This is what we ought to practice in our Christian life on earth: asking Christ constantly to shower His gifts of grace and mercy on us, not to expect anything from ourselves but to expect everything from our Savior. This is what the saints who have gone before us can teach us.

In various old churches in Germany, you can still find the old Lutheran confessionals. On these confessionals, you can see interesting depictions of the saints. You see Peter and the rooster, David after his adultery with Bathsheba, the prodigal son. How encouraging this must have been for those coming to confession and absolution! Look at these saints of old—they were no better than you. The only thing that counts is God’s forgiveness in Christ, so richly promised to all penitent believers. You do not have to rely on your own meager spiritual achievements; in fact, you should not. We learn that from the examples of Peter, David, and all the saints of old.

Did you notice it in our Gospel? The people whom Jesus receives into the kingdom of heaven, the ones whom Jesus declares to be saints, are pretty much the opposite of what most people in our society aspire to. Poverty is not our goal; we seek possessions. Instead of suffering, we would rather have fun. Forget meekness! Use your elbows to shove others out of your way. Instead of mercy, we choose cleverness. And we do not want to sacrifice our lives, but strive to keep them at any price.

But there is one who has done all these things—Christ Jesus! And He has done them for you, in your place. Though He was rich, yet for your sake He became poor, so that you by His poverty might become rich. The eternal Son of God made Himself nothing, taking the form a servant, and being found in human form, He humbled Himself by becoming obedient even to the point of death. Jesus, the Son of God is the Prince of Peace. He literally hungered and thirsted for righteousness’ sake, resisting temptation in the wilderness and suffering on the cross. He was mocked and scorned, yet opened not His mouth. Those who trust in Jesus are blessed by being God’s sons and daughters, heirs and co-heirs with Christ of His heavenly kingdom, a kingdom that’s blessings we have even now in part, but will fully enjoy in the new heaven and new earth.

When Christ invites people into His kingdom, He puts His imprint on them, empowers them to live lives that from then on follow His footsteps. The examples of the saints gone before encourage us to lead the different life, not do what “everybody else” thinks proper. That’s why we commemorate the saints. They give us encouraging examples of the counter-cultural Christian life of faith and hope.

All sorts of exemplary models of sainthood could be mentioned at this point, both of the past and of the present. Let me just mention a few examples of sainthood in daily life you might recognize. There’s St. Dorothy, St. Walt, St. Gwen, St. Doris, St. Pat, St. Sarah, St. Dorothy, St. Paul, St. Dorothy, St. Donald. These are the members of the congregations in our parish who have passed away since All Saints Sunday last year.

Like all other saints, none of them earned their way to heaven by their deeds of love or the strength of their faith. They received grace and thus can be an encouragement to our faith. They were baptized into the death and resurrection of our Lord Jesus Christ. They were clothed in Christ’s righteousness. Fed with Christ’s very body and blood. Declared forgiven and holy through God’s Word. Through these means of grace, they were blessed.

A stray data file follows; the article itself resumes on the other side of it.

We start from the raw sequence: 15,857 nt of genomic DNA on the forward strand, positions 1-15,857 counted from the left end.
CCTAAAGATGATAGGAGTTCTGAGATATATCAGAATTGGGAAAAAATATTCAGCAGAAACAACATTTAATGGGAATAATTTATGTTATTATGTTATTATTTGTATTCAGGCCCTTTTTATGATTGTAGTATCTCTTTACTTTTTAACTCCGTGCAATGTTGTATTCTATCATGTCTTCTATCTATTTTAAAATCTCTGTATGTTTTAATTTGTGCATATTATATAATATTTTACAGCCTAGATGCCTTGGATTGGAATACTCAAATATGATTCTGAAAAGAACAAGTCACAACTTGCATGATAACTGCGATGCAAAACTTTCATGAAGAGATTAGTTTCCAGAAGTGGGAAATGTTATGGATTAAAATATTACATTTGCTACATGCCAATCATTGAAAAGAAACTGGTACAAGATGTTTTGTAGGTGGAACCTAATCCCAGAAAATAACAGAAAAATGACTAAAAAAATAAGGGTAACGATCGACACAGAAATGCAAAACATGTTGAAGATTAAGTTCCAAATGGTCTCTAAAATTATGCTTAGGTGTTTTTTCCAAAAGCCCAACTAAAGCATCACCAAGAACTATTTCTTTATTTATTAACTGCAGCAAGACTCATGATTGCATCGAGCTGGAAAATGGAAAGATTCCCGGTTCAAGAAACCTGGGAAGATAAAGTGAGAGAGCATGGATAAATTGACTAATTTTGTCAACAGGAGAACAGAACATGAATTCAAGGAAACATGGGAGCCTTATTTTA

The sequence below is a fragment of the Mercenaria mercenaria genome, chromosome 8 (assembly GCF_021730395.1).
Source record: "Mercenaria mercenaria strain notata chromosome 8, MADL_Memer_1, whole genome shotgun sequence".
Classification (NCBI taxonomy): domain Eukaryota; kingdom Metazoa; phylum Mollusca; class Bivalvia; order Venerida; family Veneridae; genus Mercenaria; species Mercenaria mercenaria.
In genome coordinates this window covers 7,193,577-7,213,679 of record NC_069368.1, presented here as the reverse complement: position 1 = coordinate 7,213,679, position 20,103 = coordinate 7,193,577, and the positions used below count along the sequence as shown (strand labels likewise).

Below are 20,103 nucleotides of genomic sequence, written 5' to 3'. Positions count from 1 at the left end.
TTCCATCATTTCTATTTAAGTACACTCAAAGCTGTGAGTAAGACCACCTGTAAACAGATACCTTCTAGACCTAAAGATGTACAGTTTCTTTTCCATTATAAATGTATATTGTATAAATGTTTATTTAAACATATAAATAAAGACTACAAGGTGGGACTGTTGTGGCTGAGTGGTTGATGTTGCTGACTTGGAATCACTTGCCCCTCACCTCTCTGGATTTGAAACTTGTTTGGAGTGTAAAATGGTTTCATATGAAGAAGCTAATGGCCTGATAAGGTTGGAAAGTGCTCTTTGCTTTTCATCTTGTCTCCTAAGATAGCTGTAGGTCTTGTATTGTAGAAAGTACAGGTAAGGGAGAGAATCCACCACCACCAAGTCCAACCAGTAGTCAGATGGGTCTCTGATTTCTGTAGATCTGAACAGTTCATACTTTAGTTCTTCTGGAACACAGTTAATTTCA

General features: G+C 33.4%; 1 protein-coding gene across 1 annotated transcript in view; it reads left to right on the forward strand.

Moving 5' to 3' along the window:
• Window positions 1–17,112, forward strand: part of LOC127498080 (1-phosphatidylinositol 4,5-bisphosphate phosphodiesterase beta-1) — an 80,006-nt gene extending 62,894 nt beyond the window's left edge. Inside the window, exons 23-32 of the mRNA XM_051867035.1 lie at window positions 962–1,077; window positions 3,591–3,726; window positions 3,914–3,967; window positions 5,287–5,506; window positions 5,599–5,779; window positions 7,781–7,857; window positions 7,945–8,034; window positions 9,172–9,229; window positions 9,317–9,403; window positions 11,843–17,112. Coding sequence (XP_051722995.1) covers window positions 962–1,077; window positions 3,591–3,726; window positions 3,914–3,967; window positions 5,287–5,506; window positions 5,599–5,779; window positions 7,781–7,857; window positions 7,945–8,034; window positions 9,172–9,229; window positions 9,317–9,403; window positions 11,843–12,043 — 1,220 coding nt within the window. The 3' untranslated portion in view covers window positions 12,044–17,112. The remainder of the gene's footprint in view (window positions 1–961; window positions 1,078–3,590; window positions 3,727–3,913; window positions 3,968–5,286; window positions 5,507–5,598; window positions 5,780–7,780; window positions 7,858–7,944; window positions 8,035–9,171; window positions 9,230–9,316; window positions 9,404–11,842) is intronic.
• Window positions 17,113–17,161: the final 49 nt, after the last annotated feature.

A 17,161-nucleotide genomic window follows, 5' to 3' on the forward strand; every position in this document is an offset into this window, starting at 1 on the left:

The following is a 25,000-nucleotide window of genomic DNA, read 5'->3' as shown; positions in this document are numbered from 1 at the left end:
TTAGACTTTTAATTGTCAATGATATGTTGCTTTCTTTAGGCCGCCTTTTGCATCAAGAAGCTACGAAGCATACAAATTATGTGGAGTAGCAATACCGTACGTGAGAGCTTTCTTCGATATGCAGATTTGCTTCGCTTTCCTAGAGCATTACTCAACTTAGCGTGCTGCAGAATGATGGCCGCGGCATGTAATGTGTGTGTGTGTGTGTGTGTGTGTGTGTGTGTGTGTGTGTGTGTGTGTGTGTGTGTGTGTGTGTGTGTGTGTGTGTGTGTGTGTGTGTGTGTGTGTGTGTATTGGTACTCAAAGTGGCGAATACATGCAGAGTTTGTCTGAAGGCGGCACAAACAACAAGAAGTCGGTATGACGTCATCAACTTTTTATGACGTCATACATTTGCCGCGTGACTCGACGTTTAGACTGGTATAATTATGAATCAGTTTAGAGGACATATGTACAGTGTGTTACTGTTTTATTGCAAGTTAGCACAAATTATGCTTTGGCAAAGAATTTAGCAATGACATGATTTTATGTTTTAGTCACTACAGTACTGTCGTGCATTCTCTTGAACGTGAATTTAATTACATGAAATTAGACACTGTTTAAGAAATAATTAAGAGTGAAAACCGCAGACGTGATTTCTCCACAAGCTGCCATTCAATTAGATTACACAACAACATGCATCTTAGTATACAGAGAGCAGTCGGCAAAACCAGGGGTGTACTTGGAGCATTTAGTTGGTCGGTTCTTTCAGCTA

Christ Jesus makes some amazing promises to those He calls “blessed”—promises that go far beyond anything fulfilled in our lifetime. Jesus promises nothing less than heaven itself to “the poor in spirit… those who are persecuted for righteousness’ sake.” And He promises never-ending consolation to those who mourn and are reviled for His sake. Indeed, they who are pure in heart shall see God. Christ Jesus thus directs our eyes to that goal at which so many before us have arrived. He fulfilled the promises He had made in the Sermon on the Mount. They now stand in God’s presence. They see what they believed, participate in heaven’s unending life, are forever consoled, and sing unceasing praises to God’s holy name.

What encouragement to us, my fellow Christians, to stick to it, to persevere in the faith, never give up or fall away, always focusing on the goal to be achieved. God has led the saints of old in their faith; in Baptism, He promised to do the same for you.

You do not walk toward the goal by yourselves, alone. You are surrounded by the multitude of saints, both those visible sharing with you the church pew this day and those who have gone before to their final completion in Christ. “Rejoice and be glad,” Jesus called out to all who were persecuted because of Him. “Rejoice and be glad,” He calls out to all of us. You’ve not taken the wrong road, even though it may at times look like that. You are on the right road to the right goal, to the kingdom of heaven, where they’re waiting for you already: David, Peter, your own loved ones who have died in the faith, and innumerable others as well. Isn’t that a terrific reason to “rejoice and be glad”?

Go in the peace of the Lord and serve Him with joy, you saints of God! You are blessed. You are holy. Yours is the kingdom of heaven. For Jesus’ sake, you are forgiven for all of your sins.

In the name of the Father and of the Son and of the Holy Spirit. Amen.

Unless otherwise indicated, all Scripture quotations are from the Holy Bible, English Standard Version, copyright © 2001 by Crossway Bibles, a publishing ministry of Good News Publishers. Used by permission. All rights reserved.

This sermon is an adaptation of sermon by Wilhelm Torgerson, published in Concordia Pulpit Resources, (St. Louis: Concordia Publishing House), Volume 22, Part 4, Series B, p. 40-42.